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Brandes v. Ludwick

United States District Court, N.D. Iowa, Eastern Division

August 3, 2015

RICK ANTHONY BRANDES, Petitioner,
v.
NICK LUDWICK, Respondent.

ORDER

LINDA R. READE, Chief District Judge.

I. INTRODUCTION

The matter before the court is Rick Anthony Brandes's ("the petitioner") "Petition Under 28 U.S.C. § 2254 for Writ of Habeas Corpus" ("petition") (docket no. 1).

II. PROCEDURAL BACKGROUND

A. Conviction

On March 29, 2006, after a bench trial, the Iowa District Court for Chickasaw County ("Iowa District Court"), Case No. FECR006327, found the petitioner guilty of kidnapping in the first degree with intent to commit sexual abuse in violation of Iowa Code sections 710.1 and 710.2. Appendix ("App'x"), Judgment and Sentence (docket no. 14-3) at 289. The petitioner was sentenced to life in prison without the possibility of parole. Id.

B. Direct Appeal

On April 3, 2006, the petitioner appealed his conviction on three grounds: (1) there was insufficient evidence to support conviction due to incapacity to form specific intent to sexually abuse the victim; (2) trial counsel[1] were ineffective because they did not file a timely notice of diminished capacity defense; and (3) the Iowa District Court erred in refusing to admit evidence pertaining to a sperm fragment found during the victim's vaginal exam and in refusing to allow counsel to question the victim about her sexual history. See App'x, Petitioner's Direct Appeal Brief (docket no. 14-4) at 25.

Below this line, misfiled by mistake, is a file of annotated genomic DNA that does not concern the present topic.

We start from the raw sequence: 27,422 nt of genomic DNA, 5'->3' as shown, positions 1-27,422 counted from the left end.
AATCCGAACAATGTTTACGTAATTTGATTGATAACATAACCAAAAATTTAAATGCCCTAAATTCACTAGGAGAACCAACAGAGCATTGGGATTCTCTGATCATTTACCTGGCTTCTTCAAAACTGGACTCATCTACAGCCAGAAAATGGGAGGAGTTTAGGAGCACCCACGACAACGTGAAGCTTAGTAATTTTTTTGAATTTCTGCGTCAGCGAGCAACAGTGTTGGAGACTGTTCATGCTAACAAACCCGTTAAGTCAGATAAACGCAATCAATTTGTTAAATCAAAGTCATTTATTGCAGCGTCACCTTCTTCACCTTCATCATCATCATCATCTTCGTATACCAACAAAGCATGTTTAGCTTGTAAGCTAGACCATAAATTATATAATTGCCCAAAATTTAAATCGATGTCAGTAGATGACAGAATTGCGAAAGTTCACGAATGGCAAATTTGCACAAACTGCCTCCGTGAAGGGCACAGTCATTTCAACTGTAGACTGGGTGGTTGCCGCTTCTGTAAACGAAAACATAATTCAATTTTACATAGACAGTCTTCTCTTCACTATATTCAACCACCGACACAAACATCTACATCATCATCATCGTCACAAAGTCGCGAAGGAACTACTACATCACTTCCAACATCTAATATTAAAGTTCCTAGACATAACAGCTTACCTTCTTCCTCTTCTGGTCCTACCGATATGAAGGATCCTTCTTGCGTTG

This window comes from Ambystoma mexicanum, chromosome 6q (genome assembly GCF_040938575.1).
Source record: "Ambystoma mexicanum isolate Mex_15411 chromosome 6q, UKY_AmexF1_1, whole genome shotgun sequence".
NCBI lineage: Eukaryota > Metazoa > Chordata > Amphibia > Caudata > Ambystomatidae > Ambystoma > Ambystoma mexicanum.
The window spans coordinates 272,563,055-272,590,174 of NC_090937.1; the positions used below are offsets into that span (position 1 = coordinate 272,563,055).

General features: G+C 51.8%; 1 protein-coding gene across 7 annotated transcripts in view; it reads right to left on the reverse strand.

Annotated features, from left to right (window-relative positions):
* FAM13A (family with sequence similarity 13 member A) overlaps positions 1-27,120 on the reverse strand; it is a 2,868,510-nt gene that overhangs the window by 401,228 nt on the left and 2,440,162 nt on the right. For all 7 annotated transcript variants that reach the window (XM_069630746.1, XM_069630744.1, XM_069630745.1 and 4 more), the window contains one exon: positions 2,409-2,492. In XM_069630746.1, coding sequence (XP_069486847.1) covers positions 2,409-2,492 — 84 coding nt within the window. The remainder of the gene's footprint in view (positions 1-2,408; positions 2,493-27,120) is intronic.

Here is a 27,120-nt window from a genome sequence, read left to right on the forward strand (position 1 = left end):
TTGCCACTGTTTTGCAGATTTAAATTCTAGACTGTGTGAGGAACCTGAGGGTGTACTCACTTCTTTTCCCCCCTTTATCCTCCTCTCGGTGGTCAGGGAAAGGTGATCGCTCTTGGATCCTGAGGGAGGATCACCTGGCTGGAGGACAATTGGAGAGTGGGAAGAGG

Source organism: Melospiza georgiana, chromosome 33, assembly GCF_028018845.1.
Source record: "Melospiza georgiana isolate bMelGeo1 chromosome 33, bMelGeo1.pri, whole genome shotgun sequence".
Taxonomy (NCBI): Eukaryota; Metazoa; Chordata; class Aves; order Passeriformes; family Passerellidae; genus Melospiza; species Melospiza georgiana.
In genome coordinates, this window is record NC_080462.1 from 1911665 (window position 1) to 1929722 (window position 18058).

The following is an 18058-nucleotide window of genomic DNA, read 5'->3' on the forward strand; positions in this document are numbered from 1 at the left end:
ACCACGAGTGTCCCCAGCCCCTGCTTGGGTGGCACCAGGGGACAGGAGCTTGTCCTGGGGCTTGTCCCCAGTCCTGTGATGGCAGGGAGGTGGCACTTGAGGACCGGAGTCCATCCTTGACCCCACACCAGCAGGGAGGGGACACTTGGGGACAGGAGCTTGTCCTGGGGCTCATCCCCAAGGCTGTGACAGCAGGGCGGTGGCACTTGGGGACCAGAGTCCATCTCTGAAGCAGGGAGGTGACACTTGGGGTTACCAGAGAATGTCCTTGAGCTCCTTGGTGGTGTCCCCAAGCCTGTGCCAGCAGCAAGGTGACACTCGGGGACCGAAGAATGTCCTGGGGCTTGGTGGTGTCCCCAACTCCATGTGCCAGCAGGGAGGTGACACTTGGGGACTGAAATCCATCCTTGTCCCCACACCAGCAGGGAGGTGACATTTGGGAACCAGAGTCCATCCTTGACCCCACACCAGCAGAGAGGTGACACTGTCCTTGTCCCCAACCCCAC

On December 28, 2007, the Iowa Court of Appeals affirmed the petitioner's conviction. State v. Brandes, 745 N.W.2d 95 (Table), 2007 WL 4553478 (Iowa Ct. App. Dec. 28, 2007), App'x, Direct Appeal Opinion (docket no. 14-6). The Iowa Court of Appeals held that the evidence was sufficient to establish the petitioner had the ability to form the requisite specific intent to sexually abuse the victim. App'x, Direct Appeal Opinion (docket no. 14-6) at 8. Furthermore, the Iowa Court of Appeals found that trial counsel's untimely notice of his intent to rely on the defense of diminished capacity did not prejudice the petitioner because the Iowa District Court allowed the petitioner to present that defense anyway. Id. at 10-11. Finally, the Iowa Court of Appeals held that the Iowa District Court did not err in refusing to admit evidence pertaining to the sperm fragment recovered during the victim's vaginal exam because it was irrelevant to the petitioner's defense, especially considering that neither the petitioner nor his co-defendant[2] claimed vaginal intercourse occurred, and it was insufficiently probative to overcome Iowa's bar on introducing evidence of past sexual behavior of a sexual assault victim. Id. at 12-13. Moreover, it concluded that the Iowa District Court's refusal to permit questioning of the victim about her sexual history did not breach the petitioner's constitutional rights because irrelevant evidence is never constitutionally required. Id. at 13. The petitioner applied for further review before the Iowa Supreme Court, asserting only: (1) insufficient evidence that he could form specific intent to commit sexual abuse and (2) improper exclusion of the evidence pertaining to the sperm fragment found during the victim's vaginal exam.[3] See App'x, Application for Further Review (docket no. 14-7) at 15-25. On February 19, 2008, the Iowa Supreme Court denied the petitioner's application for further review. App'x, Order Denying Further Review (docket no. 14-8). Procedendo issued on February 22, 2008 (docket no. 14-9).